Someone recently told me they were surprised to find out that when I first moved to Maine that I absolutely hated it. I was surprised that this person didn’t know that I actually hated Maine, hell I still have days when I am ambivalent about this place. Let’s be honest, Maine is many things, but for a Black woman from Chicago who is actually pretty fond of Black folks, this can be a challenging place. Sure, the state has changed in my decade here, I no longer go days without seeing another person of color, my life is fairly settled, all reasons to have a better attitude, but what really changed is me.
A number of years ago I was faced with a decision, I could either walk around with my half empty, cynical perspective about life which only fuels my anxiety or I could let shit go. I reached the point in my life where the amount of energy it takes to get fired up about every injustice is simply more than I can afford.
Don’t get me wrong, I still have setbacks. I still have moments when I get caught up, generally after talking with someone or reading something that reminds me of how fucked up this world can be and all of a sudden, I see nothing but sorrow and pain. Then I am riding the life is shitty roller coaster, trying to figure out how to get off. I don’t presume to speak for others, but that roller coaster is one of the worse rides at the amusement park of life. I would much rather ride the carousel of joy, that finds peace and joy in the midst of storms. On the carousel of joy, I can see the bad stuff, but I also see the good stuff.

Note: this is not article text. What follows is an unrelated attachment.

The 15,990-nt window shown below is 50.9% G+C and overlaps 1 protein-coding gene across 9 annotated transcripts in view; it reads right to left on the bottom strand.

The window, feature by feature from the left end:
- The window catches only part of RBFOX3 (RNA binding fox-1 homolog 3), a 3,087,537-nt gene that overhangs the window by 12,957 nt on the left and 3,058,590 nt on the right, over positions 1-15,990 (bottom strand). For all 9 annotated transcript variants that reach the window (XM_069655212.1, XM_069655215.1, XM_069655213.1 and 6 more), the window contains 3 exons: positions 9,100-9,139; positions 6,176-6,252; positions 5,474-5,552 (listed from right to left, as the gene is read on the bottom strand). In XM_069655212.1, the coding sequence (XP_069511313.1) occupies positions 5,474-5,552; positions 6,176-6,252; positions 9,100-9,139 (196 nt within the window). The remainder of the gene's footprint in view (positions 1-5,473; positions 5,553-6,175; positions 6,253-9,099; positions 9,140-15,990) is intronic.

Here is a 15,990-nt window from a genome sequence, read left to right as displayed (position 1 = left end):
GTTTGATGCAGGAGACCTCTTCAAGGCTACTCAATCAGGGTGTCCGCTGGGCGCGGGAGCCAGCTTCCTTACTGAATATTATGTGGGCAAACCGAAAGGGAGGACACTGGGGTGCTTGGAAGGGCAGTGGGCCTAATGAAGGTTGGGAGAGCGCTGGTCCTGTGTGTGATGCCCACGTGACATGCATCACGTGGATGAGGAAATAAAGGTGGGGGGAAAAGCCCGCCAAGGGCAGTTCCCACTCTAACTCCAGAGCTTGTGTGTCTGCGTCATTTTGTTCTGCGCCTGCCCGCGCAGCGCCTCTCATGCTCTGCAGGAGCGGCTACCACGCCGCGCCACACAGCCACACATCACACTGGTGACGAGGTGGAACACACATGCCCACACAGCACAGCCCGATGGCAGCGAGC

For me giving into the anger and frustration long term creates a less than mindful me that finds myself acting up in ways that I am not proud of. I admit this post is a tad more woo woo than usual and probably more for myself than anyone else. Yet as I read this piece over at the Purpose Fairy this morning, I was reminded of the value of seeking joy. In a recent post I did on “us versus them” I heard some feedback that left me feeling uneasy, I momentarily felt bad that I wasn’t angry enough at the powers to be that are no doubt trying to oppress people. As someone whose first political action happened at 17, I have always been keenly aware of how fucked up our political system is. In the 22 years since I first got involved, the system has only gotten worse and I wish I could say I felt things are going to get better. I just know that for me, anger doesn’t serve me well anymore. I think anger isn’t serving anyone well, angry people become scared people and scared, angry people do irrational things.
In the end, while there is a lot we can and can’t do; how we choose to view or react to any given situation is often within our control.